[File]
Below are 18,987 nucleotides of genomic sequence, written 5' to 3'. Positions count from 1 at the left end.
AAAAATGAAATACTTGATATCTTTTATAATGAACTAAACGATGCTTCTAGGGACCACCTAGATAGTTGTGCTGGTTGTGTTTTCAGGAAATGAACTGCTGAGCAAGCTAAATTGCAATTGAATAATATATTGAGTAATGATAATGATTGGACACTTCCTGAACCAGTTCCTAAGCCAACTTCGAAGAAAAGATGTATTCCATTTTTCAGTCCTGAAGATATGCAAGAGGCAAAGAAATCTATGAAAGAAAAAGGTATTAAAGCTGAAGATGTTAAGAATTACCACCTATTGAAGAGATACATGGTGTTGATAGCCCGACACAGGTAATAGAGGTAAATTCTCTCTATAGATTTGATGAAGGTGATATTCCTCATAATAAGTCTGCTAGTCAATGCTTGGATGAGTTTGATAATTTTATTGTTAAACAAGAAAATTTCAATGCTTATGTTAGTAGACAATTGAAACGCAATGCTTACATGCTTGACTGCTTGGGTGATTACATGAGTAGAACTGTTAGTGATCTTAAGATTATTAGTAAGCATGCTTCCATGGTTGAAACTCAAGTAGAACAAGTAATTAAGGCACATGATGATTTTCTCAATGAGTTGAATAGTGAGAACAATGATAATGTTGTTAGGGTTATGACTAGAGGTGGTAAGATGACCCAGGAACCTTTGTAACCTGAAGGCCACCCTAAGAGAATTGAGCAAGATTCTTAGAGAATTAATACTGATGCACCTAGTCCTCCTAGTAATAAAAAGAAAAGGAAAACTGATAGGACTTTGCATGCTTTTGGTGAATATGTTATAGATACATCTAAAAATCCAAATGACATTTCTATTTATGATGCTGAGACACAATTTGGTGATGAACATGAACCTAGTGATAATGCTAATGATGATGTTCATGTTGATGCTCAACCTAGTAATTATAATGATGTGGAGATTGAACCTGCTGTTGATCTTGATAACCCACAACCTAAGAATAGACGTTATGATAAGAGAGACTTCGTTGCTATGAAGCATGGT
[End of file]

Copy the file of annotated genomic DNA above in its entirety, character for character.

Below are 18,987 nucleotides of genomic sequence, written 5' to 3'. Positions count from 1 at the left end.
AAAAATGAAATACTTGATATCTTTTATAATGAACTAAACGATGCTTCTAGGGACCACCTAGATAGTTGTGCTGGTTGTGTTTTCAGGAAATGAACTGCTGAGCAAGCTAAATTGCAATTGAATAATATATTGAGTAATGATAATGATTGGACACTTCCTGAACCAGTTCCTAAGCCAACTTCGAAGAAAAGATGTATTCCATTTTTCAGTCCTGAAGATATGCAAGAGGCAAAGAAATCTATGAAAGAAAAAGGTATTAAAGCTGAAGATGTTAAGAATTACCACCTATTGAAGAGATACATGGTGTTGATAGCCCGACACAGGTAATAGAGGTAAATTCTCTCTATAGATTTGATGAAGGTGATATTCCTCATAATAAGTCTGCTAGTCAATGCTTGGATGAGTTTGATAATTTTATTGTTAAACAAGAAAATTTCAATGCTTATGTTAGTAGACAATTGAAACGCAATGCTTACATGCTTGACTGCTTGGGTGATTACATGAGTAGAACTGTTAGTGATCTTAAGATTATTAGTAAGCATGCTTCCATGGTTGAAACTCAAGTAGAACAAGTAATTAAGGCACATGATGATTTTCTCAATGAGTTGAATAGTGAGAACAATGATAATGTTGTTAGGGTTATGACTAGAGGTGGTAAGATGACCCAGGAACCTTTGTAACCTGAAGGCCACCCTAAGAGAATTGAGCAAGATTCTTAGAGAATTAATACTGATGCACCTAGTCCTCCTAGTAATAAAAAGAAAAGGAAAACTGATAGGACTTTGCATGCTTTTGGTGAATATGTTATAGATACATCTAAAAATCCAAATGACATTTCTATTTATGATGCTGAGACACAATTTGGTGATGAACATGAACCTAGTGATAATGCTAATGATGATGTTCATGTTGATGCTCAACCTAGTAATTATAATGATGTGGAGATTGAACCTGCTGTTGATCTTGATAACCCACAACCTAAGAATAGACGTTATGATAAGAGAGACTTCGTTGCTATGAAGCATGGT